Speaking at the inauguration ceremony, Secretary Shrestha said the new counter will facilitate foreign trekkers. “I would like to thank and congratulate TAAN for taking initiative for improving service delivery for foreign tourists. The government is a mere facilitator, private sector has to take necessary initiatives for tourism development” Shrestha said at the program, according to the statement.

According to the statement, Secretary Shrestha also promised TAAN all possible support to make TIMS more effective. He also said the government was mulling over introducing TIMS to other trekking areas of the country.

At present, TIMS has been implemented in three major trekking areas of the country — Everest Trekking Region, Langtang Trekking Region and the Annapurna Trekking Region. Foreigners traveling in groups have to pay a fee of US$ 10 each for TIMS card, while FITs need to pay $20 each. Similarly, FITs and group trekkers from SAARC countries are required to pay $6 and $3, respectively. The payments, however, should be made in Nepali currency.

TAAN President Ramesh Prasad Dhamala said TAAN would work with the government to make TIMS more effective and transparent.


Nepal Paradise for Adventure Lovers

Top of the world Mount Everest (8848m) is located in Nepal. Eight of the 14 tallest mountain crests over 8000 meters are in Nepal just. Nepal offers an extensive variety of exploit tourism to the individuals who take their life as a test.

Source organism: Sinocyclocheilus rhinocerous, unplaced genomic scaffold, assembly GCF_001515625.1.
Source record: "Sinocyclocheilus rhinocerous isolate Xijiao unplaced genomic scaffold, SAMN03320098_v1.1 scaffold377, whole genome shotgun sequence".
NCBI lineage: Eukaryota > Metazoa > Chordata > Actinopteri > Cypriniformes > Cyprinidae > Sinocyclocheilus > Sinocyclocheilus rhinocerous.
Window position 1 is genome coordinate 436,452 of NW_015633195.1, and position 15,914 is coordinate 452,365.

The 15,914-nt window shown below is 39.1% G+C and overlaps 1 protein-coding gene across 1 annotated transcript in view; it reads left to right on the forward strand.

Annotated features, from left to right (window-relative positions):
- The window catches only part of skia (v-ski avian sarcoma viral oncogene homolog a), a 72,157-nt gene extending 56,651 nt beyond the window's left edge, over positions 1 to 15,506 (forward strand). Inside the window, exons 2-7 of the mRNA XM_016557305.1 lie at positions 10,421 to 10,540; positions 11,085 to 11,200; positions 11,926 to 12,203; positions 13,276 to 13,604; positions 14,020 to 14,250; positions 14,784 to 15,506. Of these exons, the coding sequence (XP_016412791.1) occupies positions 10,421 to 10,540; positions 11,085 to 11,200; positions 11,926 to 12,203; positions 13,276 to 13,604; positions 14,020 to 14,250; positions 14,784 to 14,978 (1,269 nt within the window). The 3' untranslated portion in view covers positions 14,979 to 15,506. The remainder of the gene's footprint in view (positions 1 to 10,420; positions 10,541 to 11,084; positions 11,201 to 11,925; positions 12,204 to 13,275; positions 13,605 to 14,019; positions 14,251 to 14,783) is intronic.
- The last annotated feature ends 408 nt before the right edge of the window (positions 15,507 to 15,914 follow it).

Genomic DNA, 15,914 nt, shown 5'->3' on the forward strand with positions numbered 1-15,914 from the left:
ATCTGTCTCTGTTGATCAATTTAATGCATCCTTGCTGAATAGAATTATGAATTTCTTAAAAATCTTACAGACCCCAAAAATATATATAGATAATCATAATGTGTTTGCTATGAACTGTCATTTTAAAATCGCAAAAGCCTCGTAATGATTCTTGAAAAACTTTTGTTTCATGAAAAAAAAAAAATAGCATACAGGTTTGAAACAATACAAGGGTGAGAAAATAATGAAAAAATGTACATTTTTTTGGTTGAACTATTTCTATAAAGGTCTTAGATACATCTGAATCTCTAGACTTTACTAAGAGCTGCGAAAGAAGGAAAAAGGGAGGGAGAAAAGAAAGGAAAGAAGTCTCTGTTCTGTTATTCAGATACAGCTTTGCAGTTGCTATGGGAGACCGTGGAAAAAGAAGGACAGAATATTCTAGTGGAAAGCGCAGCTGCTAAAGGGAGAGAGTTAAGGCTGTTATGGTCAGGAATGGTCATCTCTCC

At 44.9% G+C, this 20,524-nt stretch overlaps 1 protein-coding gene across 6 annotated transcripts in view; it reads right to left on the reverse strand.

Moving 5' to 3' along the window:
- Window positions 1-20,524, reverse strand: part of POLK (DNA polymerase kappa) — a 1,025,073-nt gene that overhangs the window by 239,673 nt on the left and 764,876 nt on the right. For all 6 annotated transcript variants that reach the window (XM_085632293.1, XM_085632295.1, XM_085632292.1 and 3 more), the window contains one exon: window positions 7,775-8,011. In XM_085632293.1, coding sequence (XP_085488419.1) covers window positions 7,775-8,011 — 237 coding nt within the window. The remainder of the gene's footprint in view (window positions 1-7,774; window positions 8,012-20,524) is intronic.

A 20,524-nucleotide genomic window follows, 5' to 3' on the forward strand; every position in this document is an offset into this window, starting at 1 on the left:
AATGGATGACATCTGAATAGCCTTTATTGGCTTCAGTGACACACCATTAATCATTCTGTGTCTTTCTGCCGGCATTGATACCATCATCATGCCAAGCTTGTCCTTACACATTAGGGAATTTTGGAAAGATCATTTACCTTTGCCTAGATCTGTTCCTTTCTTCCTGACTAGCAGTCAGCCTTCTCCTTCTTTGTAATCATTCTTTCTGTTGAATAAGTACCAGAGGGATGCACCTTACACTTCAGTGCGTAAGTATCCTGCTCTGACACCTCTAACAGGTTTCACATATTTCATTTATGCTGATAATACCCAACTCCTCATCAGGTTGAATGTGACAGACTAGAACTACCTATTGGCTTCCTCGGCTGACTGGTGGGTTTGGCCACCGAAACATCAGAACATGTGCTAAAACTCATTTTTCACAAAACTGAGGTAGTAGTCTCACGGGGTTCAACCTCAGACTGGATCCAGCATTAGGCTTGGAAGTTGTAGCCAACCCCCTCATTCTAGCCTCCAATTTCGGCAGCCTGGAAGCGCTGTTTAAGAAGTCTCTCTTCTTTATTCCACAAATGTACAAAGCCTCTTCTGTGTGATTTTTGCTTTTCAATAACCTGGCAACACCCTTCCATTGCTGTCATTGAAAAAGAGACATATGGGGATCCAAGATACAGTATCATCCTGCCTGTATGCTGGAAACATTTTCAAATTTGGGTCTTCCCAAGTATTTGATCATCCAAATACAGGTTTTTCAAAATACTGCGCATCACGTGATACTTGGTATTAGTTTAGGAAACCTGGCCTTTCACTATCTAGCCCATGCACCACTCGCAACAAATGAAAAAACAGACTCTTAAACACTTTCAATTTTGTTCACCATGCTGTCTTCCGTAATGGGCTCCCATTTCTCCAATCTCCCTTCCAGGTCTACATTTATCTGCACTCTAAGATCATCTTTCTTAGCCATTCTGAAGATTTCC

The changed scene has a portion of the best destinations for those exercises, boiling over streams to run, mountains to scale, clear blue skies, testing treks, fine lakes, waterways to flatboat and kayak, and a wild landscape to ride elephants and ponder in wild lives. You will be taken through villas, virgin woods, and untamed life. Mountain flights offer stupendous perspectives of the Himalaya in only one hour. These flights offer the Mt. Everest and other over 8000 m tops.

Trekkers during the trekking to Everest Base Camp

You will have knowledge of a lifetime. Set aside a few minutes for hot air ballooning for a superior perspective of the Kathmandu valley and the heavenly Himalaya. See life from another point of view as you take off in a micro-light airplane for engine skimming in Pokhara. A Nepal trek will take you over a percentage of the best view on earth, as you impart airspace to Himalayan griffin vultures, entertains, kites and buoy over towns, religious communities, sanctuaries, lakes and wilderness with a fabulous perspective of the grand Himalayas.

Bunches of unexplored, virgin objectives in diverse parts of Nepal are even now holding up for the challenging voyagers. Go ahead be the first to leave your foot shaped impression.